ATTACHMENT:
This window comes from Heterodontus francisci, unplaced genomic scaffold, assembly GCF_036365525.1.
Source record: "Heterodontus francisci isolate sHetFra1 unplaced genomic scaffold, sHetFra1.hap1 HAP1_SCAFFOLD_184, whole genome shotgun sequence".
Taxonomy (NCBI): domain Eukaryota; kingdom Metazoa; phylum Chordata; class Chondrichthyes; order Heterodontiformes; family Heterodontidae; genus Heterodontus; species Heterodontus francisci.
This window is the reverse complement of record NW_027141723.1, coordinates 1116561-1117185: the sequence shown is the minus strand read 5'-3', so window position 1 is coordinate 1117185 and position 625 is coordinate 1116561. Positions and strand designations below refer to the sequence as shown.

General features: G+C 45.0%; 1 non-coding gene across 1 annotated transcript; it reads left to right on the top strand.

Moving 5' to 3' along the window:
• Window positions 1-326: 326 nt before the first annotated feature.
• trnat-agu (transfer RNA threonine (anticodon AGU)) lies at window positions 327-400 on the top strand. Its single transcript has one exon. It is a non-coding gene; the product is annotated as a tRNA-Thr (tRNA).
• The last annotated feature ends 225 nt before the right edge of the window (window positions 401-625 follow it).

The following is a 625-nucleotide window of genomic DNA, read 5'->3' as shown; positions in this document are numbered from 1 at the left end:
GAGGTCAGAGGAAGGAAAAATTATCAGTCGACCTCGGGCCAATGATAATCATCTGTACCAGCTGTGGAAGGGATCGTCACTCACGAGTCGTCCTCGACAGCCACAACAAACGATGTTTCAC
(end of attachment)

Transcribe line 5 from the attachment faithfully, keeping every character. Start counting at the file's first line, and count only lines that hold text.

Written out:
General features: G+C 45.0%; 1 non-coding gene across 1 annotated transcript; it reads left to right on the top strand.